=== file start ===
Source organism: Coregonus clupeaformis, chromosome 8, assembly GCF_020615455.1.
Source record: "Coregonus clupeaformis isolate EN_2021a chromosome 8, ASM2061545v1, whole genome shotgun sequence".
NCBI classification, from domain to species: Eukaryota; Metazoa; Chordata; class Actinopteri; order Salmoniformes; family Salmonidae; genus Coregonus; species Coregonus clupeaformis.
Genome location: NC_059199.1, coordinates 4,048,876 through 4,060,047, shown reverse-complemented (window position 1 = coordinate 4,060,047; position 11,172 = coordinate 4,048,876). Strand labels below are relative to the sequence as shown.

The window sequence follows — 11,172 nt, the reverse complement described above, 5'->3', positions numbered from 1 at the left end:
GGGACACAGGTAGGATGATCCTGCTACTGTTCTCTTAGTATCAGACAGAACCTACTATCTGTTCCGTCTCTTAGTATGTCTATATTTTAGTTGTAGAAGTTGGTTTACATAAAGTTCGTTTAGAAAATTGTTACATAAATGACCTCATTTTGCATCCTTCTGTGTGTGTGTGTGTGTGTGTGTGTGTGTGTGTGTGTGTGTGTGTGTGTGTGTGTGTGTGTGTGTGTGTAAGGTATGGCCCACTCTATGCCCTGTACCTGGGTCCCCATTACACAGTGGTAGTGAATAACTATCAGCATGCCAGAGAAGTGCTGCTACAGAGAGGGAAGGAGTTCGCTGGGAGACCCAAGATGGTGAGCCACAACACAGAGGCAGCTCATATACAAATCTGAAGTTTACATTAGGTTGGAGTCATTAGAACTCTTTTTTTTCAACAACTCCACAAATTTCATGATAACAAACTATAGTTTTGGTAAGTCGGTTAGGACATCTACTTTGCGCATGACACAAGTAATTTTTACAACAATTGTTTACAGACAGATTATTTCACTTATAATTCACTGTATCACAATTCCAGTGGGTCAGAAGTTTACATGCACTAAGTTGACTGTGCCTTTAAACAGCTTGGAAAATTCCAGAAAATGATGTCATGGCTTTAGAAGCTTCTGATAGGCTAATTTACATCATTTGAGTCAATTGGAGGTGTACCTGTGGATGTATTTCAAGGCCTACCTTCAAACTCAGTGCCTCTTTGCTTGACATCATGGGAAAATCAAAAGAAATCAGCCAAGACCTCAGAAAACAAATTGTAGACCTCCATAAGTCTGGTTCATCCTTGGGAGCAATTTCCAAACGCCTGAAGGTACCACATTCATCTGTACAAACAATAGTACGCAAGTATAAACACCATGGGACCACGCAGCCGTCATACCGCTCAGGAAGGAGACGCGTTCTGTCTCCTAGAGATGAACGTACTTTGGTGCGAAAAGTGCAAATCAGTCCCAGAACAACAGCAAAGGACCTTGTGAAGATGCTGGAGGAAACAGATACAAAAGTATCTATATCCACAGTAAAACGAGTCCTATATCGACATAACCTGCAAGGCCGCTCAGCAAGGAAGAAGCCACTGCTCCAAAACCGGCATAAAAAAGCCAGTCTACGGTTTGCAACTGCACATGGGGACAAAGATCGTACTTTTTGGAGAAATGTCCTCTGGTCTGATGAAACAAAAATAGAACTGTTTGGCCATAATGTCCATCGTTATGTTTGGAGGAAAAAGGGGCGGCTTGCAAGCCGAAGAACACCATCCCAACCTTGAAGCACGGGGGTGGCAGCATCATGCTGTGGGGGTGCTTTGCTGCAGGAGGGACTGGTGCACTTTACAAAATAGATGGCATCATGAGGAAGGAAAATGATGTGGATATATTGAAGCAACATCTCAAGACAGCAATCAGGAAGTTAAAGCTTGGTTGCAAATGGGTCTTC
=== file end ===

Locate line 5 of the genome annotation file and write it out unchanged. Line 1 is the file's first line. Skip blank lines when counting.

The window sequence follows — 11,172 nt, the reverse complement described above, 5'->3', positions numbered from 1 at the left end: